"When you're in a pennant race, these guys are out there and they're playing banged up, and for Josh not to be playing, he's hurting… He'd be out here if it was something he could play through. There's a concern with that."
…"[A]t first blush when he was getting worked on, it didn't look like it was going in the right direction."
At the moment, it would appear that the Angels can get by without Hamilton. In the five games he's missed, they've banged out a whopping 50 runs against the Twins, Indians and Rangers, gaining three games on the sinking Athletics. At 89-55, they're up a season-high eight games in the AL West, a 12-game swing in the standings dating back to the close of play on Aug. 10. Scioscia has used four different starting leftfielders over that five-game span, with Collin Cowgill taking two starts and Brennan Boesch, Grant Green and Efren Navarro one apiece.
Of that group, Cowgill has received the most playing time with the Angels this year, batting .260/.333/.379 with five homers en route to a 106 OPS+. Underlying his rough approximation of Hamilton's post-thumb injury split, however, is a massive platoon differential; this year, the 28-year-old Cowgill has batted .217/.299/.283 in 136 PA against righties, .308/.373/.486 in 118 PA against lefties, and for his career, he's got a gap of 241 points of OPS (.774 versus lefties, .533 versus righties) in virtually equal playing time. Hence Scioscia's continued search for platoon options in lefties Boesch (who's just 6-for-43 overall) and Navarro (.258/.317/.352 in 144 PA).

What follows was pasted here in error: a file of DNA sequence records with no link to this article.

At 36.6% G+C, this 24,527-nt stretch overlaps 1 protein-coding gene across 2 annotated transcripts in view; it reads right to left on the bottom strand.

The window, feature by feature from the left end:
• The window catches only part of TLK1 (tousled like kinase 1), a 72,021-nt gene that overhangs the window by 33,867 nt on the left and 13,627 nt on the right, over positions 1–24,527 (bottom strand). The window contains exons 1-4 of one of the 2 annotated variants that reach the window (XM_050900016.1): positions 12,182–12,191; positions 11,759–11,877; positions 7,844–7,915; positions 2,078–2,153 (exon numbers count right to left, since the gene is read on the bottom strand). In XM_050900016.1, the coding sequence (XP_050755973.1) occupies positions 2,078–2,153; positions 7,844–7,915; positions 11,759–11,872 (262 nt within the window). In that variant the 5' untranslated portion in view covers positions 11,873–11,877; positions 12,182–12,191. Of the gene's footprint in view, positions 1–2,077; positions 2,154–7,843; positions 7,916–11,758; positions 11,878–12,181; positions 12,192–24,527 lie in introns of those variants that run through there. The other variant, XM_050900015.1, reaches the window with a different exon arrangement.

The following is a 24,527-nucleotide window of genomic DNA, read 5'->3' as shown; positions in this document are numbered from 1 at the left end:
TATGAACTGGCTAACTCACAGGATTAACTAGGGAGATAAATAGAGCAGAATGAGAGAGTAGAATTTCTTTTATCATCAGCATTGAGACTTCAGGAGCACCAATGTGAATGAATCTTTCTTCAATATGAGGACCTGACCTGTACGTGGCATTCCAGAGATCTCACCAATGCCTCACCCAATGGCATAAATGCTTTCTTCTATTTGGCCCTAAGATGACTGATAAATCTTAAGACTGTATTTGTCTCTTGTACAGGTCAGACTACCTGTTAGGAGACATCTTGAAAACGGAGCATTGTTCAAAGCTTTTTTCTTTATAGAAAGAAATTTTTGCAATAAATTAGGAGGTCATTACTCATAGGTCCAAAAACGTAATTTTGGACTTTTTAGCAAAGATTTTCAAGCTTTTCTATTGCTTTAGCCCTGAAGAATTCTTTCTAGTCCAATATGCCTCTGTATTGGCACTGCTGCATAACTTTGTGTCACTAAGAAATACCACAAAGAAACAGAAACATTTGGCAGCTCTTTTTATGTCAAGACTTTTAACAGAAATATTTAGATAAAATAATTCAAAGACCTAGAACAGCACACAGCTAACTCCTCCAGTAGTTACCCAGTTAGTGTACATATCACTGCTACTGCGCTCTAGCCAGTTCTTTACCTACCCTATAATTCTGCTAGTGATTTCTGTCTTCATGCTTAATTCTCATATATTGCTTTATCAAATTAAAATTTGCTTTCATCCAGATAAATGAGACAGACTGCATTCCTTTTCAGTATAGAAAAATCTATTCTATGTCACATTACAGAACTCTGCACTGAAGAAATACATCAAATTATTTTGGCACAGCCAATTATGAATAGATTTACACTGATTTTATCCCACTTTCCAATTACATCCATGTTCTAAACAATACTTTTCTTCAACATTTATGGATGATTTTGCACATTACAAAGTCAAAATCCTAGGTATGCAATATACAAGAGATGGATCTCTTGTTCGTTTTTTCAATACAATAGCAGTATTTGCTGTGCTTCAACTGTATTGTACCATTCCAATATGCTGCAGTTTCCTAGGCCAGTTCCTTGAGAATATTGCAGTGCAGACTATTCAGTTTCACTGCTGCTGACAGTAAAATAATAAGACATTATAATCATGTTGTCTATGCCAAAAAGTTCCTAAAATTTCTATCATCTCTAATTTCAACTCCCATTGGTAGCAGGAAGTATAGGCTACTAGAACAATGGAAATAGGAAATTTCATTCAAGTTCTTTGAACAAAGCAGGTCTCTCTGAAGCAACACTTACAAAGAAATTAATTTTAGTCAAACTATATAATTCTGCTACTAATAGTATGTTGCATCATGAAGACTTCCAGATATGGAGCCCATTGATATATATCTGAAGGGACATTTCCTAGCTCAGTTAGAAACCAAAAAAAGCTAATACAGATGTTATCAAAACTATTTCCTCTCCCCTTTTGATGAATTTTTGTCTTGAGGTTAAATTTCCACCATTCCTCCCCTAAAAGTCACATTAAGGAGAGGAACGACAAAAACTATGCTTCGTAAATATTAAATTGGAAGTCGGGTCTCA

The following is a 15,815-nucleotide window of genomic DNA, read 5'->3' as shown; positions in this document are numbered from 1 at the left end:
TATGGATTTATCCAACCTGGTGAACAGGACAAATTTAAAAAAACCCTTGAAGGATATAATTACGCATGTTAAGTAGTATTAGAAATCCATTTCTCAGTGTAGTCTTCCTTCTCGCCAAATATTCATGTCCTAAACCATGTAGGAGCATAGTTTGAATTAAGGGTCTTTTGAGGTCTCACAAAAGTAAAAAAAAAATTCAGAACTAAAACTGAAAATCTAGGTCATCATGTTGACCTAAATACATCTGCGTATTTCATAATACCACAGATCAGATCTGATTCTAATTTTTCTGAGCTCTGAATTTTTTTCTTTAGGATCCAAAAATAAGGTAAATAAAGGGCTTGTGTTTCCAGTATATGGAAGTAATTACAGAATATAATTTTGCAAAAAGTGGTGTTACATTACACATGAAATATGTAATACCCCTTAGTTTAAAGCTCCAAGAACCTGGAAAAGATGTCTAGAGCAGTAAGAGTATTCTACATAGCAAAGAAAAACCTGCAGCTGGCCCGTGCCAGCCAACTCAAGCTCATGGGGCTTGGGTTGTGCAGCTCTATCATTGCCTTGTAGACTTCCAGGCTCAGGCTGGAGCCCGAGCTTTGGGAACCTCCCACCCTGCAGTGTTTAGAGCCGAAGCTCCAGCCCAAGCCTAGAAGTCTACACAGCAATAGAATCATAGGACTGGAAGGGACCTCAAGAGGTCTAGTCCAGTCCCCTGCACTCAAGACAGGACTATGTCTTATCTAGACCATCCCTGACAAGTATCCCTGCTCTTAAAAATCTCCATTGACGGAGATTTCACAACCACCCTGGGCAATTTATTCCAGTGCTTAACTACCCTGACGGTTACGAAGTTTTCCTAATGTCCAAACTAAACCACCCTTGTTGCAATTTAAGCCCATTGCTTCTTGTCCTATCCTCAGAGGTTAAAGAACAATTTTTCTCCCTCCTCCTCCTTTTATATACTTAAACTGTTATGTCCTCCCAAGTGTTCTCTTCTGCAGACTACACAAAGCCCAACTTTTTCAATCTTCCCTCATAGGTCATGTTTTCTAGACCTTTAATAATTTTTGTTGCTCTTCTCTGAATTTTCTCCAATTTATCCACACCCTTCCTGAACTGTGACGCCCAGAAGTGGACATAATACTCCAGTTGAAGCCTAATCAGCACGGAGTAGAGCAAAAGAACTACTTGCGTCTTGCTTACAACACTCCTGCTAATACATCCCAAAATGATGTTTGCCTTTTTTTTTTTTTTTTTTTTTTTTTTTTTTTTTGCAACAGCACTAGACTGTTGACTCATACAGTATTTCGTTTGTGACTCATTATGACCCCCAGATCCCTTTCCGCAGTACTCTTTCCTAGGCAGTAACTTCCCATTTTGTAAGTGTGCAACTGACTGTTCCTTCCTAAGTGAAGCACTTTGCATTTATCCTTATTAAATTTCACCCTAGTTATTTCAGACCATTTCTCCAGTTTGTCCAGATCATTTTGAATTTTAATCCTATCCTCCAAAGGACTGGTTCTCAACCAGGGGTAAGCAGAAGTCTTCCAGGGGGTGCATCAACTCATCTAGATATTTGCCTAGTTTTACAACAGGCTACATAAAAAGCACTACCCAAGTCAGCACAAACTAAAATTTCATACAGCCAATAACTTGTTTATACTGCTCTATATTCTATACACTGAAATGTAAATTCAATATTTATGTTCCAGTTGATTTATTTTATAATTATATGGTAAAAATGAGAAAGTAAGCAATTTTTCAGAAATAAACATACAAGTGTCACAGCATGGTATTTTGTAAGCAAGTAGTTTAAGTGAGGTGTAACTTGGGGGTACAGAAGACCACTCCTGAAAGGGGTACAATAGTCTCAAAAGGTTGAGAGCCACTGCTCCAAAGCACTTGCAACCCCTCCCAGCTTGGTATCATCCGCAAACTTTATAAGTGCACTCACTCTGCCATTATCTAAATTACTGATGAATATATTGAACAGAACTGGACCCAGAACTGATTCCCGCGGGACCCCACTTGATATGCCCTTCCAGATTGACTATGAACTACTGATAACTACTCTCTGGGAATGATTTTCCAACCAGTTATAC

Going merely by won-loss record, the team has performed slightly better with Hamilton in the lineup (55-33, .625) than without (34-22, .607), but they’ve struggled for production from his spot when he's been unavailable. The seven players who have filled in have batted a combined .219/.260/.306 as leftfielders, and while the worst of them (J.B. Shuck and Raul Ibanez) are now playing elsewhere, the numbers don't reach acceptability (.266/.292/.362) if you exclude that pair. That said, the gap is closed somewhat by the fact that Cowgill has the best defensive numbers (+10 Defensive Runs Saved across all three positions) among the Angels' outfielders, while Hamilton has been average.
Leaving aside the fact that they still owe $83 million for 2015-17 to a player who has given them just 3.1 Wins Above Replacement over the past two seasons, the Angels' lead is wide enough that they can be patient with Hamilton's current woes. With rosters expanded, there's no need to DL him, and Scioscia can continue to mix and match in search of alternatives instead of relying upon just one player.
Even playing half their games in a park that reduces scoring by about five percent, the Angels’ 4.84 runs per game scored is the league's top mark, and their regulars have produced a 100 OPS+ or better at every position except third base, where David Freese (97 OPS+) has been close enough; meanwhile, Mike Trout, Albert Pujols, Kole Calhoun, C.J. Cron and Chris Iannetta are all above 120. They have enough bats to pick up the slack, but even with Hamilton only intermittently showing himself to be a threat on par with his Texas days, his history and upside suggest the Angels' chances of winning are better with him than without him.